Combining a traditional pricing model with a success-fee-based add-on can be a great way to get into a new customer account because you will lower the risk for the customer in the event of failure, but you will be amply rewarded if you succeed. This creates a win-win scenario.
4. Pricing based on Savings to Customer
If the objective of your services is to help the customer cut costs, then you could make a pricing offer where your compensation is tied to the amount of money that the customer gains as a result of the cost cuts.
Let’s say a customer has hired you to restructure the manufacturing processes of one of their products. If the restructuring is successful, the customer expects to cut costs by 20%. You could suggest a pricing model to the customer where you charge a lower amount of fixed cost for the project but ask for a 1% cut out of the 20% savings that the customer will gain as a result of your advice.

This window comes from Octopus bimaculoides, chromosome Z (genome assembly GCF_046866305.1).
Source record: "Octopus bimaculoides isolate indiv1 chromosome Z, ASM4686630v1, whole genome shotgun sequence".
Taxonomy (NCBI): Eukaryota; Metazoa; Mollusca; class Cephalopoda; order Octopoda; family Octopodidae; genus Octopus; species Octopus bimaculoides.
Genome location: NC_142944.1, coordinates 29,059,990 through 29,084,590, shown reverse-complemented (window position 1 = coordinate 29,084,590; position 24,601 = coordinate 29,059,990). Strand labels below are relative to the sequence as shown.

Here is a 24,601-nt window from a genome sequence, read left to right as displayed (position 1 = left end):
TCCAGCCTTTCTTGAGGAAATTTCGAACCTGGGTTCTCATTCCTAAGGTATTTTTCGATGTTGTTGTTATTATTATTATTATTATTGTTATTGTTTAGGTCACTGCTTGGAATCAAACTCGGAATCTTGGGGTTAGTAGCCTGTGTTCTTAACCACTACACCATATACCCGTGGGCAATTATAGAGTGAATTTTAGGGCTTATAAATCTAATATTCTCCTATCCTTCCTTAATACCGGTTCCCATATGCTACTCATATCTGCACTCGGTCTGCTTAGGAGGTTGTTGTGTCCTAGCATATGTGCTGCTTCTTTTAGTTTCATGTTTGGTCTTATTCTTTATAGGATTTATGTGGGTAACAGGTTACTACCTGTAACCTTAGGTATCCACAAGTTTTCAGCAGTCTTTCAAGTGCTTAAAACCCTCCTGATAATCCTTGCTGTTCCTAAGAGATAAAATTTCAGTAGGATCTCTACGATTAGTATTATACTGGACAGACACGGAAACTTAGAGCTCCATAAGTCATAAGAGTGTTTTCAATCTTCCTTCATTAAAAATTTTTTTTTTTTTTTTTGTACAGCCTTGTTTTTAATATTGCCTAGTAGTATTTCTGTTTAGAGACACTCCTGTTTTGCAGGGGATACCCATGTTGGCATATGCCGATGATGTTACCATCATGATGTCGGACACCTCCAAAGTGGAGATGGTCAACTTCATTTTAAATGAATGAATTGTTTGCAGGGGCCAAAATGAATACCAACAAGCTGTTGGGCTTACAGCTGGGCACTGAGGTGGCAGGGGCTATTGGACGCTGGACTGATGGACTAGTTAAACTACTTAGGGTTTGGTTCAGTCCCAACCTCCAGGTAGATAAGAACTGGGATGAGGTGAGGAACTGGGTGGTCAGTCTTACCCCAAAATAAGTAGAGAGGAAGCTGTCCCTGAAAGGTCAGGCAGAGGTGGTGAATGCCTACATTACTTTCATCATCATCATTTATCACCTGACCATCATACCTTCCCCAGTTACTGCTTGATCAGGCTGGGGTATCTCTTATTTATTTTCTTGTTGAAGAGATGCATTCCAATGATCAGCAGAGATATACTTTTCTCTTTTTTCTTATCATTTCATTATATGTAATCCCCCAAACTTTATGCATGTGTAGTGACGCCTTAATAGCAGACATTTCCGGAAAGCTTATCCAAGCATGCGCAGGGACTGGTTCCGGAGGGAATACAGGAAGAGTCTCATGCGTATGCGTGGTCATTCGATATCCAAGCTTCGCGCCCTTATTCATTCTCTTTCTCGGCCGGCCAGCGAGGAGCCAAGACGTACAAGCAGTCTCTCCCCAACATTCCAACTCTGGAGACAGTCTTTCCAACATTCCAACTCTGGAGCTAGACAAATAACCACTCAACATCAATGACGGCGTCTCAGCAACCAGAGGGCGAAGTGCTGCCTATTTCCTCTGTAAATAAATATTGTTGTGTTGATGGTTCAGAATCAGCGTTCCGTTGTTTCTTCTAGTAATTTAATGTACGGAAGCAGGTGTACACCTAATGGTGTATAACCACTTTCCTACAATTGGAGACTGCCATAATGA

In such a model, the customer doesn’t have to find fresh money for you but is able to pay a part of your fees from the savings incurred. This is a great way to align customer success with supplier success.
It’s also a great way to retain a cheap customer who doesn’t want to pay a lot upfront.
5. Revenue Share with Customer
Just as you could share in the customer’s successful cutting of costs, as we have seen in the previous section, you could share in the revenue growth that a customer might enjoy as a result of your services.
For instance, if you’ve been hired as an online marketer to help a traditional brick-and-mortar business start selling online, you could tie your fees to the success of your client’s online venture.